These aren't trivial questions -- the answers to each of these SIGNIFICANTLY SKEW HOW WE VIEW RESULTS. Without even a passing reference to how data is collected, which exists only in footnotes that are not well referenced for the individual facts, how can we possibly say anything? These become just random numbers.
Nearly all infographics I've seen are terrible at this. They seldom explain how data is collected, and every scientist spends years and years learning how to properly collect data, knowing that a slight change in how it's collected can render the entire study moot.
#7) Considering Only One Side Of A Question
Marital satisfaction is another compounded issue. With a child, life gets more difficult. Money, time, everything becomes tighter. When you ask someone if they are more or less satisfied with their marriage before or after children, they are probably thinking of how peaceful things used to be, or how there was more money for restaurants and movies. The way these answers are presented here implies that people were happier without kids without saying it outright.
But it wouldn't take long to disprove that idea! Ask any parent if they would rather not have their kids, or go back in time and never have kids at all. We all know how those answers would be slanted, but the way this data is presented implies that children are 'unwanted,' even if no actual numbers say that.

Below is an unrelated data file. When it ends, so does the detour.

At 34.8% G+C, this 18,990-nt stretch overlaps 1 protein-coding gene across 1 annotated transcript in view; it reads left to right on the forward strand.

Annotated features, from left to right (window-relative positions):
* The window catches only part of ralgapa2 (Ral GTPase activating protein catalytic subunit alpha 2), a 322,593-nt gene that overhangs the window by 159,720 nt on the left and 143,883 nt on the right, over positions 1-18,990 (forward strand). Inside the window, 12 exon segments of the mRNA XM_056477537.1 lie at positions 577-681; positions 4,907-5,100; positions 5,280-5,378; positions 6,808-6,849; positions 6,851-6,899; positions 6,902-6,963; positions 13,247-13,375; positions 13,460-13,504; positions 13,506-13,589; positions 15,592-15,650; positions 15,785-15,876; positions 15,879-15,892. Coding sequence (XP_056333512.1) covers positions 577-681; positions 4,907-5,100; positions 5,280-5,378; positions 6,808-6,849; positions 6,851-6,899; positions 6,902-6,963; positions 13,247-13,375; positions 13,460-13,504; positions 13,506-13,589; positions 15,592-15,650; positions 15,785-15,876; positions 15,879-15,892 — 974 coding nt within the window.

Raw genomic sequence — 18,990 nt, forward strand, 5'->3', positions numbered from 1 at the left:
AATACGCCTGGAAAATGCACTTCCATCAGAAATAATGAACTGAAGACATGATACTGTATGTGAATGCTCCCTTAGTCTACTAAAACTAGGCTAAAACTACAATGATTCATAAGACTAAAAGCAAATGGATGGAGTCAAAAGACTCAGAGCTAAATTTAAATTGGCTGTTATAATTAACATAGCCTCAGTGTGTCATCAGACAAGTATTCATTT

The simplification of extremely complex topics is something politicians have been using to deceive followers and villify opponents for centuries; That we should fall prey to the same tactics so quickly when photoshopped into an infographic with a colorful palette is a true shame.
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All things considered, I must echo the sentiments of one inspired commenter on the original, "WTF is going on here?"
I should note that the most tragic thing about these infographics is that the data they skew is typically lifted from exellent publications by well-reputed scientistics and analytical organizations. The creators of these grade-school-quality-projects will often throw all of their sources at the bottom and hide behind the citations. It is not enough. It is wildly irresponsible to misrepresent data and then blame the reader for not delving into 20 page articles to find the truth. That was your job, and you did it poorly, if at all.
I'm not trying to be difficult, and I don't expect everyone to jump on my bandwagon. I've seen a lot of infographics, and admittedly I picked one of the worst to make my points. Bill Nye showed us all how good science really can be presented in a colorful and enjoyable format that allows us to learn it accurately. Our responsibility now is to differentiate when we are being presented with facts, and in stark contrast, when facts are being paraded and dressed up to imply conclusions that they don't truly support. Scientific papers are peer-reviewed and typically draw conservative and reasonable conclusions. Infographics are sensationalism at its worst.
You know, this post turned out lengthy and difficult to follow. I wish there was some way I could strengthen my point and communicate it more convincingly.
Maybe I'll make an infographic.